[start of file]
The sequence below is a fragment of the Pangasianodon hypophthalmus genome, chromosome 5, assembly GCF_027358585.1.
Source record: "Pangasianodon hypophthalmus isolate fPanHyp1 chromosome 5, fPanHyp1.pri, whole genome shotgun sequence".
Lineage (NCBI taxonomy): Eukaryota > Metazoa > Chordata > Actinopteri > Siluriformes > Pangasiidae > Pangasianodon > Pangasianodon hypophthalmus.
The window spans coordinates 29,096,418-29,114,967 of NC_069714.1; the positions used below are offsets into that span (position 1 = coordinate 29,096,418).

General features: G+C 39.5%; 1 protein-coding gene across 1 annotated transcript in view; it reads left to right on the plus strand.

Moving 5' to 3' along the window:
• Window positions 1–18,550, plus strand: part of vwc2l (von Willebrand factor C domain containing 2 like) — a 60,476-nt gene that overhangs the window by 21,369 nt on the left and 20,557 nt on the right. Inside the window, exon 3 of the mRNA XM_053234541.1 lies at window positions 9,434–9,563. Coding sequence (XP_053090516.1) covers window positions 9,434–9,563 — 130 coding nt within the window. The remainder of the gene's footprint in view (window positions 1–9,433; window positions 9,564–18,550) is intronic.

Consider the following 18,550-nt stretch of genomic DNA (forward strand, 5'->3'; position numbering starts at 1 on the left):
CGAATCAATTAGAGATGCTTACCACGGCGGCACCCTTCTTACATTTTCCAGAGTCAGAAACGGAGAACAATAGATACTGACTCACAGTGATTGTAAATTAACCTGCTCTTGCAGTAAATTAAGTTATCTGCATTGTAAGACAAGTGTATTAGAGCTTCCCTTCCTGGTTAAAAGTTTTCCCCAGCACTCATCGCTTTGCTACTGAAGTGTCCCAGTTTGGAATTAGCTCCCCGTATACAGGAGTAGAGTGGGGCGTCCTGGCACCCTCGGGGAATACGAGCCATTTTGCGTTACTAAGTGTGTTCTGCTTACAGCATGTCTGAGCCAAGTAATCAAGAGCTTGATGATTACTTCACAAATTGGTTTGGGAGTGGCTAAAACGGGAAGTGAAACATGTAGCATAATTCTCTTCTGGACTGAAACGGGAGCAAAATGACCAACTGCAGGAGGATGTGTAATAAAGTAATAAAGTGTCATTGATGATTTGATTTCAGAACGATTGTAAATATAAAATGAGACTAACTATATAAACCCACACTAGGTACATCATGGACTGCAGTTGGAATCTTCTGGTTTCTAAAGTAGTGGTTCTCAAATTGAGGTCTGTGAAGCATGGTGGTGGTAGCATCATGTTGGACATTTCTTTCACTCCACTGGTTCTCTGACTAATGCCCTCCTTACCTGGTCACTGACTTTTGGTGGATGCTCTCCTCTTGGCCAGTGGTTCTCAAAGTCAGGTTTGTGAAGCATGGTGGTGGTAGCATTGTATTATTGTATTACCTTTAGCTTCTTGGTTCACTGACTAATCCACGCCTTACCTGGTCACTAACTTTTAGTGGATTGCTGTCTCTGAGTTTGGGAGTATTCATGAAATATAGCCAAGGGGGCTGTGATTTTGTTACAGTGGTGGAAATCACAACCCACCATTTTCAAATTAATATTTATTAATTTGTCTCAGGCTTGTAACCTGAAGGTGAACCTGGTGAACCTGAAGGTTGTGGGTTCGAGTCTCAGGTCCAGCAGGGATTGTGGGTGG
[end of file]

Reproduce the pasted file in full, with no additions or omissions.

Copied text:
The sequence below is a fragment of the Pangasianodon hypophthalmus genome, chromosome 5, assembly GCF_027358585.1.
Source record: "Pangasianodon hypophthalmus isolate fPanHyp1 chromosome 5, fPanHyp1.pri, whole genome shotgun sequence".
Lineage (NCBI taxonomy): Eukaryota > Metazoa > Chordata > Actinopteri > Siluriformes > Pangasiidae > Pangasianodon > Pangasianodon hypophthalmus.
The window spans coordinates 29,096,418-29,114,967 of NC_069714.1; the positions used below are offsets into that span (position 1 = coordinate 29,096,418).

General features: G+C 39.5%; 1 protein-coding gene across 1 annotated transcript in view; it reads left to right on the plus strand.

Moving 5' to 3' along the window:
• Window positions 1–18,550, plus strand: part of vwc2l (von Willebrand factor C domain containing 2 like) — a 60,476-nt gene that overhangs the window by 21,369 nt on the left and 20,557 nt on the right. Inside the window, exon 3 of the mRNA XM_053234541.1 lies at window positions 9,434–9,563. Coding sequence (XP_053090516.1) covers window positions 9,434–9,563 — 130 coding nt within the window. The remainder of the gene's footprint in view (window positions 1–9,433; window positions 9,564–18,550) is intronic.

Consider the following 18,550-nt stretch of genomic DNA (forward strand, 5'->3'; position numbering starts at 1 on the left):
CGAATCAATTAGAGATGCTTACCACGGCGGCACCCTTCTTACATTTTCCAGAGTCAGAAACGGAGAACAATAGATACTGACTCACAGTGATTGTAAATTAACCTGCTCTTGCAGTAAATTAAGTTATCTGCATTGTAAGACAAGTGTATTAGAGCTTCCCTTCCTGGTTAAAAGTTTTCCCCAGCACTCATCGCTTTGCTACTGAAGTGTCCCAGTTTGGAATTAGCTCCCCGTATACAGGAGTAGAGTGGGGCGTCCTGGCACCCTCGGGGAATACGAGCCATTTTGCGTTACTAAGTGTGTTCTGCTTACAGCATGTCTGAGCCAAGTAATCAAGAGCTTGATGATTACTTCACAAATTGGTTTGGGAGTGGCTAAAACGGGAAGTGAAACATGTAGCATAATTCTCTTCTGGACTGAAACGGGAGCAAAATGACCAACTGCAGGAGGATGTGTAATAAAGTAATAAAGTGTCATTGATGATTTGATTTCAGAACGATTGTAAATATAAAATGAGACTAACTATATAAACCCACACTAGGTACATCATGGACTGCAGTTGGAATCTTCTGGTTTCTAAAGTAGTGGTTCTCAAATTGAGGTCTGTGAAGCATGGTGGTGGTAGCATCATGTTGGACATTTCTTTCACTCCACTGGTTCTCTGACTAATGCCCTCCTTACCTGGTCACTGACTTTTGGTGGATGCTCTCCTCTTGGCCAGTGGTTCTCAAAGTCAGGTTTGTGAAGCATGGTGGTGGTAGCATTGTATTATTGTATTACCTTTAGCTTCTTGGTTCACTGACTAATCCACGCCTTACCTGGTCACTAACTTTTAGTGGATTGCTGTCTCTGAGTTTGGGAGTATTCATGAAATATAGCCAAGGGGGCTGTGATTTTGTTACAGTGGTGGAAATCACAACCCACCATTTTCAAATTAATATTTATTAATTTGTCTCAGGCTTGTAACCTGAAGGTGAACCTGGTGAACCTGAAGGTTGTGGGTTCGAGTCTCAGGTCCAGCAGGGATTGTGGGTGG